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1. Measuring uncertainty in raw data

1.1. Measurements aren´t perfect, they always have a certain amount of error, measuring devices aren´t very detailed, they will always give us uncertainty.

1.2. Uncertainty can be measured in many ways depending on the type of measuring material used. When its analog, we need to round the number to the closer number, meanwhile, when it´s digital, we have to look down the smallest number given.

2. Processing data

2.1. calculation tables

2.1.1. We need to label the calculations table, so readers understand what it´s showing. The variables must be used while calculating and the columns headers must be labeled. We also need to include the averages of the raw data and the uncertainty must be propagated.

2.2. Usually, raw data will not actually be the variables that we are investigating, it´s actually the data that will help you calculate the variables. Raw data can sometimes contain the independent and dependent variable.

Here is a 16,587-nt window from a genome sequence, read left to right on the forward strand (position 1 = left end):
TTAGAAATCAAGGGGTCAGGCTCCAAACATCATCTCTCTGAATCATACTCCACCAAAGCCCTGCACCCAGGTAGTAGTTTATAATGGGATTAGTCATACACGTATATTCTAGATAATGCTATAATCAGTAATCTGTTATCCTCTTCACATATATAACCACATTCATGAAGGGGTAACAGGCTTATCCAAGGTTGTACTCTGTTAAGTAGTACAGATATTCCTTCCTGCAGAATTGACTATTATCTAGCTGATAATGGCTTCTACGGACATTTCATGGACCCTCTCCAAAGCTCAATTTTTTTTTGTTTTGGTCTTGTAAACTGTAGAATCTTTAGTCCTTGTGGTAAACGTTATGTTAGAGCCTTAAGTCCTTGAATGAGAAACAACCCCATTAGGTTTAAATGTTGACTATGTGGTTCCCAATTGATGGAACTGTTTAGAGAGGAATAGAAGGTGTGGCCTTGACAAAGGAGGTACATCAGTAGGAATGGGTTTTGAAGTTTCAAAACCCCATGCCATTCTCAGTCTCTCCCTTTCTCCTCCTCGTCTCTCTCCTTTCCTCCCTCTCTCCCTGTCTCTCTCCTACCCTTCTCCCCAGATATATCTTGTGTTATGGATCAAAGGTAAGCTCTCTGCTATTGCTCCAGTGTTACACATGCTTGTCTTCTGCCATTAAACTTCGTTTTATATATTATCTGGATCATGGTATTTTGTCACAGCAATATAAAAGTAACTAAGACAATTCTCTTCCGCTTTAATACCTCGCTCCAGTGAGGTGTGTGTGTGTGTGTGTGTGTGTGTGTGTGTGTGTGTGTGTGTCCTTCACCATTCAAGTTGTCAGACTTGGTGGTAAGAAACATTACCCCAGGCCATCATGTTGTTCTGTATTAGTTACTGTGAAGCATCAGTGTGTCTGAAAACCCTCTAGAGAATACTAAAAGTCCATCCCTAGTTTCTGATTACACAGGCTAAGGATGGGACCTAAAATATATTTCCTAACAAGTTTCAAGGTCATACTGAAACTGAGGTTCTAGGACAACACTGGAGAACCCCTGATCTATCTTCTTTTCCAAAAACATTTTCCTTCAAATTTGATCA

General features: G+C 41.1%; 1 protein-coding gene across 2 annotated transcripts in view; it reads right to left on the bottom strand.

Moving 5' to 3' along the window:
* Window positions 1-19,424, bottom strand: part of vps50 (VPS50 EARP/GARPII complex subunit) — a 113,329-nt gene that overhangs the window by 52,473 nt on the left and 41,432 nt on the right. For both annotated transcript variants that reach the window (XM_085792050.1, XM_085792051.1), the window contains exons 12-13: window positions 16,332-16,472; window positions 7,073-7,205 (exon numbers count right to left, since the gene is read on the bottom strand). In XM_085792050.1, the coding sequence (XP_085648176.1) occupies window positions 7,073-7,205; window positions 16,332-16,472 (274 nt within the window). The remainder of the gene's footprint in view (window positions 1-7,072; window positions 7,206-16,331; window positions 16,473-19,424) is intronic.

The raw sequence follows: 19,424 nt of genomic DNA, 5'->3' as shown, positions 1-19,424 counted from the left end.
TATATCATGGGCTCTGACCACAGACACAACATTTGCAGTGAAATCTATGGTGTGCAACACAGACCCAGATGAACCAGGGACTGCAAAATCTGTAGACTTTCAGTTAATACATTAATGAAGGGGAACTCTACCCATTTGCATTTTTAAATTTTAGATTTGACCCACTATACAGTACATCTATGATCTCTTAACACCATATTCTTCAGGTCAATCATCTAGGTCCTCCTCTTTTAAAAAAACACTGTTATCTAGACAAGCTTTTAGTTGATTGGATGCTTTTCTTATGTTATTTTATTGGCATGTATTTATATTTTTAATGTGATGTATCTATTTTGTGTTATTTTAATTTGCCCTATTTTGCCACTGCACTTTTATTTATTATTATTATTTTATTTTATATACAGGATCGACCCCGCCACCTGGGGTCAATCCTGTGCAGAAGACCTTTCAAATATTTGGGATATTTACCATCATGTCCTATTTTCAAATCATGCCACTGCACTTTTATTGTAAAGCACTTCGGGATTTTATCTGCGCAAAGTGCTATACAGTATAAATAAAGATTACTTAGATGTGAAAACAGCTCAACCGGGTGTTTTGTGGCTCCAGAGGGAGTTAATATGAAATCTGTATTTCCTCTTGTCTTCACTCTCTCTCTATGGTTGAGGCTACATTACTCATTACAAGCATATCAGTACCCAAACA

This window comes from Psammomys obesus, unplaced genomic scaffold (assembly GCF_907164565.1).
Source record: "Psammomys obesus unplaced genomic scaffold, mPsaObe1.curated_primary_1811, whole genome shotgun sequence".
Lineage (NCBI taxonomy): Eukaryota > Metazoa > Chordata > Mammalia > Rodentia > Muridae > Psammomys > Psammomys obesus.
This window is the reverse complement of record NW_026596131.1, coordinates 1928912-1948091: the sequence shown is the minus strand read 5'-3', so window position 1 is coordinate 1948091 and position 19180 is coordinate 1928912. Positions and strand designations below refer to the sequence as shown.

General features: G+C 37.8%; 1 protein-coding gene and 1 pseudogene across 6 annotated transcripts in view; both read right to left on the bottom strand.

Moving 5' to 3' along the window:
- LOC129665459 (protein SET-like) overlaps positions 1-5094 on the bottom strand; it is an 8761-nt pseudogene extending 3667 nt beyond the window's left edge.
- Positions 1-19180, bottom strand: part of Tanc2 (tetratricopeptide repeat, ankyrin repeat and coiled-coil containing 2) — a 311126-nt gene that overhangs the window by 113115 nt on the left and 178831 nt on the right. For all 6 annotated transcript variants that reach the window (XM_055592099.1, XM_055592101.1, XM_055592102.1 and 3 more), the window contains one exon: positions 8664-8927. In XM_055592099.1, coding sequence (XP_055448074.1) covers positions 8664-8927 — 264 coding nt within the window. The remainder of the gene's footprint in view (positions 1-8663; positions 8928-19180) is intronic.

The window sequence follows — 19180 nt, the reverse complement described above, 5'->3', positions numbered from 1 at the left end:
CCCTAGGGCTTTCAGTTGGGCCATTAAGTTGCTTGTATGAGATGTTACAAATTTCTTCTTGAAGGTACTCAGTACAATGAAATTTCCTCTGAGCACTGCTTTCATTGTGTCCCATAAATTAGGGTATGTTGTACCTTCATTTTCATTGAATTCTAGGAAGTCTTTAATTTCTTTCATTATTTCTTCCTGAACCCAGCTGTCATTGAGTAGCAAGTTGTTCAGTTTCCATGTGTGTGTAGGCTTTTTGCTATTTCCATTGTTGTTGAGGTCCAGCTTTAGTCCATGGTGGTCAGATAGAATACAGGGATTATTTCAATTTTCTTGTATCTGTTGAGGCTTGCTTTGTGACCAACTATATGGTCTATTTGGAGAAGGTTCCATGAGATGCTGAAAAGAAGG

3. Types of error

3.1. Systematic error: they occur due to the system being used. It´s unaffected by averages when the errors are small, values are said to be accurate and there are calibration errors.

3.2. Random error: it occurs due to natural events that scatter about the true value, like Air currents and air displacement. Averaging and taking multiple data reduces these errors.

3.3. Human error: due to mistakes during data collection or manipulation. Sometimes a misreading of a measuring device or making wrong calculations.

4. Collecting raw data

4.1. We also need to elaborate a raw data table, which is the first table made during the experiment. It needs to have numeric values and labels.

4.2. We need to collection 2 basic types of raw data, quantitative and qualitative data.

5. Accuracy and precision

5.1. Accuracy: how close a measurement is to the “correct” value.

5.2. Precision: how exact or detailed a measurement (or average) is. Indicated by the uncertainty.